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Photo by: Jennifer Martine
Comments: 0


Yield : Serves 4 as a starter


  • Salt and freshly ground black pepper
  • 1/4 pound stinging nettles
  • 1/4 cup fresh mint leaves, plus more for garnish
  • 1 clove garlic, minced
  • 1/2 cup pine nuts, toasted
  • 1/4 cup lemon juice
  • 1/3 cup plus 3 tablespoons olive oil
  • 1/4 cup firmly packed grated Parmigiano-Reggiano cheese
  • 16 farmed bay scallops


Fill a large pot halfway full with water. Add 1/4 cup salt and bring to a boil.

Fill the sink or a large bowl with cold water. Using gloves or tongs, submerge the nettles in the water and let them sit for 5 minutes. Remove the nettles and discard the water. Wearing rubber gloves, pull the leaves off of the stems and discard the stems.

Put the nettles in the boiling water and boil for 1 minute. Drain and spread the nettles on a baking sheet. Let cool completely. Squeeze out as much of the water as possible and coarsely chop.

Place the nettles in the bowl of a food processor with the mint, garlic, pine nuts, and 2 tablespoons of the lemon juice. Process until the mixture has formed a paste. With the machine running, pour in 1/3 cup olive oil. Transfer to a bowl and fold in the cheese. Taste and adjust the seasoning with salt and pepper. Set aside.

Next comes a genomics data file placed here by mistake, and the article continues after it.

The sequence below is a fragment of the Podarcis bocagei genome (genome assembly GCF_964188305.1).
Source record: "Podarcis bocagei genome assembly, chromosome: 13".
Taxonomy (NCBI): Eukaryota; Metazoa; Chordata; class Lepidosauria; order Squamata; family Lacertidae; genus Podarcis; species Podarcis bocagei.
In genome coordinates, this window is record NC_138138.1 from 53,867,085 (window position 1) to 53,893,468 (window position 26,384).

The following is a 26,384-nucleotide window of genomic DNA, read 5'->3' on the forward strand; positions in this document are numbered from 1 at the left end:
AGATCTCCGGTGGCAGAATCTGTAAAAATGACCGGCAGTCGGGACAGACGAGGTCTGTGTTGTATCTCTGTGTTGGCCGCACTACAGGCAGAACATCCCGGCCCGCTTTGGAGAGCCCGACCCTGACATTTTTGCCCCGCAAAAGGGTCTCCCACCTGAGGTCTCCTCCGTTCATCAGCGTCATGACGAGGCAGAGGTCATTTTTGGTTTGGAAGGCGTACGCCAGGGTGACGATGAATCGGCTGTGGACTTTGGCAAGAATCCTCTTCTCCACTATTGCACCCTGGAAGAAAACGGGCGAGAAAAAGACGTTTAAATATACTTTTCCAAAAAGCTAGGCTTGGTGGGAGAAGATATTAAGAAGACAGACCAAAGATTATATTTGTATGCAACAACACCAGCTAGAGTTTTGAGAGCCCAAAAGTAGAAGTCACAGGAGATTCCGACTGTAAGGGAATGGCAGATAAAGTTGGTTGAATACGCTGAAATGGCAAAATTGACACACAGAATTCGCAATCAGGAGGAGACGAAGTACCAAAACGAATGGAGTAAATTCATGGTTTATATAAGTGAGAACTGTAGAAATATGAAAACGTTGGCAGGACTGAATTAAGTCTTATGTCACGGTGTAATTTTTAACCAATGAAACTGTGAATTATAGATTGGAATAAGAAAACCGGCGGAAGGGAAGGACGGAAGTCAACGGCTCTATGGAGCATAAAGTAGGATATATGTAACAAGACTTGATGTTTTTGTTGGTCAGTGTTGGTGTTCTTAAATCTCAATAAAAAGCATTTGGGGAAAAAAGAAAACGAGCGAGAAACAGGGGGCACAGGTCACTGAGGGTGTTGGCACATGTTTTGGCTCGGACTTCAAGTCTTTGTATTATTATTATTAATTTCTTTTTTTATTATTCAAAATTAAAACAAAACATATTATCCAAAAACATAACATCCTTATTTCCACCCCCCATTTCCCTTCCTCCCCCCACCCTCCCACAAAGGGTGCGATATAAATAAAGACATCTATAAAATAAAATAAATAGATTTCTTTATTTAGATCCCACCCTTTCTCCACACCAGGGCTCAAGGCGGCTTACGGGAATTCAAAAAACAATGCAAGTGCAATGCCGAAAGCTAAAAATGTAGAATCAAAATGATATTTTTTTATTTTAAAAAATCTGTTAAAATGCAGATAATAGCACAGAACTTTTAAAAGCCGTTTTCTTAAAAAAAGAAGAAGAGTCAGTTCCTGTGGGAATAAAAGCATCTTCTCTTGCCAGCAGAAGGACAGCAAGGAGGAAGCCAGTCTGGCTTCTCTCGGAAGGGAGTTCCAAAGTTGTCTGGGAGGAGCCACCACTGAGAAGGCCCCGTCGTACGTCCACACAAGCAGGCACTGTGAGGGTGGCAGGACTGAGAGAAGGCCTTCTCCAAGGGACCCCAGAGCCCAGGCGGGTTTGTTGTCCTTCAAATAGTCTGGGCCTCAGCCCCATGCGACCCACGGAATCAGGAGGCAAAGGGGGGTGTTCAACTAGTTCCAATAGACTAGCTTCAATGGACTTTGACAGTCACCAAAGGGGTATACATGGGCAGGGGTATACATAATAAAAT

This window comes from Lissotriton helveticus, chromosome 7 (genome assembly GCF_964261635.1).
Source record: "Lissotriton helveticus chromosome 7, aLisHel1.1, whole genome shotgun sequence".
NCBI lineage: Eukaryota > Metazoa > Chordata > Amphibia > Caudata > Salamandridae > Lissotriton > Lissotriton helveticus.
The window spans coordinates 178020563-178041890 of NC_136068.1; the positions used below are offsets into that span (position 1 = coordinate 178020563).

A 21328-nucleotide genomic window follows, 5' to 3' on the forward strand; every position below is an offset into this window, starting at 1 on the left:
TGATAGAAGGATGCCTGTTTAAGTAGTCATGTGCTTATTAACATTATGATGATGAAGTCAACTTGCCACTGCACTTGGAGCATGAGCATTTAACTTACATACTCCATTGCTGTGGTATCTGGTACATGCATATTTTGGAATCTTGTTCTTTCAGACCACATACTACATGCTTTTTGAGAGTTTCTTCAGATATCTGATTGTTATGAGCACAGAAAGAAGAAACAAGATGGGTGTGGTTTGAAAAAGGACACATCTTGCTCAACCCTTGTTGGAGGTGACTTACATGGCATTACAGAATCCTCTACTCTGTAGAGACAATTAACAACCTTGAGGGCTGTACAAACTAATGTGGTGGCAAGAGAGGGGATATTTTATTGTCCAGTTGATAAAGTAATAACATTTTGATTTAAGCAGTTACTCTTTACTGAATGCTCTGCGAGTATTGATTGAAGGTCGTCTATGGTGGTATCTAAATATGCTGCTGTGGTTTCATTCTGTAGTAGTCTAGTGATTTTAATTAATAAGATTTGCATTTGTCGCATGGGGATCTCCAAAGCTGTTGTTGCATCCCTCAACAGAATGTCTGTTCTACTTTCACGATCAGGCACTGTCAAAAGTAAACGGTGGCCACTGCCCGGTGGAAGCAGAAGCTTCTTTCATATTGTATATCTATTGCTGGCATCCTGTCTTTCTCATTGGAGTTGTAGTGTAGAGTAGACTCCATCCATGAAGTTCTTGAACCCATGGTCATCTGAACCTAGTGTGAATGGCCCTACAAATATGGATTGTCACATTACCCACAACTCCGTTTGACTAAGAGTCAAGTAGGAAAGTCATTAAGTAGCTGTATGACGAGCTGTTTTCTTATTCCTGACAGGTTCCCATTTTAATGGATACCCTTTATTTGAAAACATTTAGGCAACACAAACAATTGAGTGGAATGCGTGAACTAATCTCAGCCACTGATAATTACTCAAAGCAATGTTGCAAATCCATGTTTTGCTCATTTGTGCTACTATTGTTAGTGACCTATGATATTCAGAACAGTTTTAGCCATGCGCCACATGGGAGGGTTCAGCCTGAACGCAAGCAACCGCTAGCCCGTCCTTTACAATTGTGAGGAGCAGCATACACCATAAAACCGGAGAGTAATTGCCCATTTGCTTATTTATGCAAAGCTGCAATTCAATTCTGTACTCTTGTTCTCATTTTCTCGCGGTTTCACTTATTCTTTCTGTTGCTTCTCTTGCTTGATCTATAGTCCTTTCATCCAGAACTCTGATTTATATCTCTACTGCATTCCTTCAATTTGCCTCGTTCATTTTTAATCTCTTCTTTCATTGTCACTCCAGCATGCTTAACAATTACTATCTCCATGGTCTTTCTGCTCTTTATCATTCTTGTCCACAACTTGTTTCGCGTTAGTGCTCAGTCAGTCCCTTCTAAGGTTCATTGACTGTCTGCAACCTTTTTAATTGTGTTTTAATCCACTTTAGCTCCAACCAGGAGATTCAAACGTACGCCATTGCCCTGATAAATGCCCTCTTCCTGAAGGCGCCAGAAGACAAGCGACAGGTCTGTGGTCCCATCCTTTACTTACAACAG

Slice off the small side muscle from the scallops, then rinse in cold water and thoroughly pat dry. Season with salt on both sides. Heat a skillet for about 1 minute. Add the 3 tablespoons olive oil and test to make sure it’s hot (a drop of liquid should sizzle when it hits the skillet). Place the scallops in the skillet. They should have plenty of room so that they sear instead of steam. If the skillet is small, sear them in batches. Cook the first side for 1 1/2 minutes, then flip and cook the second side for 1 minute. When done, the scallops should have a brown crust but still be translucent in the center.

Place 4 scallops on a plate and top each with a teaspoon of pesto. Season with the remaining lemon juice, salt, and freshly ground black pepper. Garnish with a few small mint leaves.

© 2009 Louisa Shafia

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